Photo courtesy of VISIT Milwaukee
When I arrived at this year’s joint meeting of the When I arrived at this year’s joint meeting of the American Musicological Societyand the Society for Music Theory—held in Milwaukee November 6-9—the “polka button” already dominated the hallway chatter.“What’s a polka button,” you might ask? It is an irresistible button located at both the top and bottom of the escalator in the Wisconsin Center. It activates loudspeakers to serenade escalator riders with the sounds of polka. Needless to say, I pushed it every ride!
The polka button only scratched the surface of the popular music heard at the conference. The Friday night AMS/SMT Dance drew quite the crowd. John Covach (Eastman) and his band donated their time and instruments and played a danceable array of classic rock tunes, during which several musicologists and music theorists sat in and showed some mean chops as performers. After the band, DJs The Attic Bat (AKA Mike D’Errico, UCLA) and Bit Faker (AKA Tiffany Naiman, UCLA) bounced records and beats back and forth until the allotted time ended and the lights were turned on, much to the chagrin of many inebriated dancers.
Some presenters likewise incorporated performance into their talks. Robin Attas (Elon U.) busted out some backbeat-induced dance moves during her paper “Meter and Motion in Pop/Rock Backbeats” to highlight the bodily experience of popular music. During Erin Smith’s (Case Western Reserve U.) paper on the New Woman in Tin Pan Alley-era sheet music, the audience spontaneously burst into song during the chorus of “Take Me Out to the Ballgame.”
On the intense side of this year’s conference, Tamara Levitz (UCLA) traced the white supremacist foundations of the AMS society in her paper, after which she questioned whether or not we have changed enough in this regard since the 1930s. During the Q&A, Stephan Pennington (Tufts U.) offered a solution to this crisis, arguing that our pedagogical values and our average music school curricula perpetuate the problem. He pointed out that until we place tangible value on non-canonical musics of all types by requiring students to take them—or at the very least by allowing such classes to fulfill degree requirements vs. electives—our actions speak louder than our words. Of course, it will take time to solve this systemic problem, but a bit of news made public at the AMS business meeting takes an important step toward the goal of increased diversity and inclusion in the AMS. President Christopher Reynolds (UC Davis) announced that the AMS allocated $100,000 of its funds to an endowment to permanently support the Eileen Southern Travel Fund, which allows the Committee on Cultural Diversity to host minority undergraduate and terminal master’s degree students at the annual conference.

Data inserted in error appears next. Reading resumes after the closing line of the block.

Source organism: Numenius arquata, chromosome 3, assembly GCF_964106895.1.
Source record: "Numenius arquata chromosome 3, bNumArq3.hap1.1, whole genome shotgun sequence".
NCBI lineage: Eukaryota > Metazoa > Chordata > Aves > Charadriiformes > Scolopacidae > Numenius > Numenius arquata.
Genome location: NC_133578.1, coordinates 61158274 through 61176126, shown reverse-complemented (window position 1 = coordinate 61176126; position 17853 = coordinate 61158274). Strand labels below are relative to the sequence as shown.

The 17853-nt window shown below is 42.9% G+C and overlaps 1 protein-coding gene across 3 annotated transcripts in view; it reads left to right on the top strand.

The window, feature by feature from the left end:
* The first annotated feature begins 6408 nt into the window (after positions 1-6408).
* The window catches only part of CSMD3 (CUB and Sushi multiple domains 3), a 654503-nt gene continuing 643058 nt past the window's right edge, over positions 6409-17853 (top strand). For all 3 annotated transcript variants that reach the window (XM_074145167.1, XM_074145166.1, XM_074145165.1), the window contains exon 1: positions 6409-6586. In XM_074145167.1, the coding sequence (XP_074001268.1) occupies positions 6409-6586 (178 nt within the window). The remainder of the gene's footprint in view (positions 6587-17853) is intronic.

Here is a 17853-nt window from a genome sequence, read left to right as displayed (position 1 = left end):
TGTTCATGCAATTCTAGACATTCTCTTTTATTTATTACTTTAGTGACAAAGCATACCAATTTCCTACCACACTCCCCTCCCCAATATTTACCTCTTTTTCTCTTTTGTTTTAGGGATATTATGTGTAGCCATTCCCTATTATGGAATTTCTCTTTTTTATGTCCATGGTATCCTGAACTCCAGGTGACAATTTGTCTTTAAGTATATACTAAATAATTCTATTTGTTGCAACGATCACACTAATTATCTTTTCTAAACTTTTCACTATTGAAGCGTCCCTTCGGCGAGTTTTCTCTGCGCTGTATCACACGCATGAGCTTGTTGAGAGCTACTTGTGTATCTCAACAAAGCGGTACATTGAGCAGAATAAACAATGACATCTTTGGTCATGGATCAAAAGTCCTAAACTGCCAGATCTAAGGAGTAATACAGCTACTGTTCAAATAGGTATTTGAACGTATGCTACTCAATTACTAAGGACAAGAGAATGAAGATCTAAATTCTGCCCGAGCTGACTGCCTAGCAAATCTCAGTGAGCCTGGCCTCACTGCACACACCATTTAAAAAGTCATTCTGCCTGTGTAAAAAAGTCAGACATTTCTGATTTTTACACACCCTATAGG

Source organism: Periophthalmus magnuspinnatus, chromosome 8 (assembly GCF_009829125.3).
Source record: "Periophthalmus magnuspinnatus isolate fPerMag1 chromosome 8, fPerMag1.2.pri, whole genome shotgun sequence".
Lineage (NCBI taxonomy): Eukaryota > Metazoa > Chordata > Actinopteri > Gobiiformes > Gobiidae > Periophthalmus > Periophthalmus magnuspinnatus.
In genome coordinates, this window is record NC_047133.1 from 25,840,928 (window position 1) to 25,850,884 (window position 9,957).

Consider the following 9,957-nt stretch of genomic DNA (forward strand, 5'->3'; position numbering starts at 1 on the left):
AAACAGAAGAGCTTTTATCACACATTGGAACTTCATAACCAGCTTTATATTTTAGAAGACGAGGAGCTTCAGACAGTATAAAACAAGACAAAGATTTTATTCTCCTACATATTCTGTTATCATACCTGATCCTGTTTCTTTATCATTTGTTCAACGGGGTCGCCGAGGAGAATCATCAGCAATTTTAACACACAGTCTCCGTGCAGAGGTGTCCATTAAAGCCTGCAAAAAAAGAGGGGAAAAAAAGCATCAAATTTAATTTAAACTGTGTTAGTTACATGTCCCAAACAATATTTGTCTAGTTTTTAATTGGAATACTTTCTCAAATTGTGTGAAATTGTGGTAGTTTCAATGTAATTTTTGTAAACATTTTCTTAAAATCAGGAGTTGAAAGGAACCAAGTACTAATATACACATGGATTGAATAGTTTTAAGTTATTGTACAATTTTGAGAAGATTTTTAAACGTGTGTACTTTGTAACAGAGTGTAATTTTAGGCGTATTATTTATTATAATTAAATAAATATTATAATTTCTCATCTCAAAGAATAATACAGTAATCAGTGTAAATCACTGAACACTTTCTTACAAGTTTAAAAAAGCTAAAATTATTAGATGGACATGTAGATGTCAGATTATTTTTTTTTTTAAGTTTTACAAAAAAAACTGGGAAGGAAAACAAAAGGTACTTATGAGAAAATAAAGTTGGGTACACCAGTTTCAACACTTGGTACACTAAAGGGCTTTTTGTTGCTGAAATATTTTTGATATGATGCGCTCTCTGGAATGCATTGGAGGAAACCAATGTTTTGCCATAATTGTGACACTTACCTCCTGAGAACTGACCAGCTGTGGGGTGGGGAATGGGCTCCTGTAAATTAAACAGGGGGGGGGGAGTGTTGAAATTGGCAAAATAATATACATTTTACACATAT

Those troopers who stuck around until Sunday were rewarded with at least two excellent pop presentations. Eric Smialek (McGill U.) argued that extreme metal fans negotiate genre boundaries through a rejection of adolescent culture. Stephanie Vander Wel’s (U. at Buffalo, SUNY) paper on Rose Maddox demonstrated how the singer’s stage presence and vocal style fit into the contexts of dance hall and the emergence of female performers in LA. This thread of the “voice” wove throughout several sessions this year, and Dave Easley (Oklahoma City U.) exemplified the theme with his Saturday morning paper on vocal meanings in American hardcore punk. Easley drew from paralinguistics to create an analytical model of different affective categories of vocal production.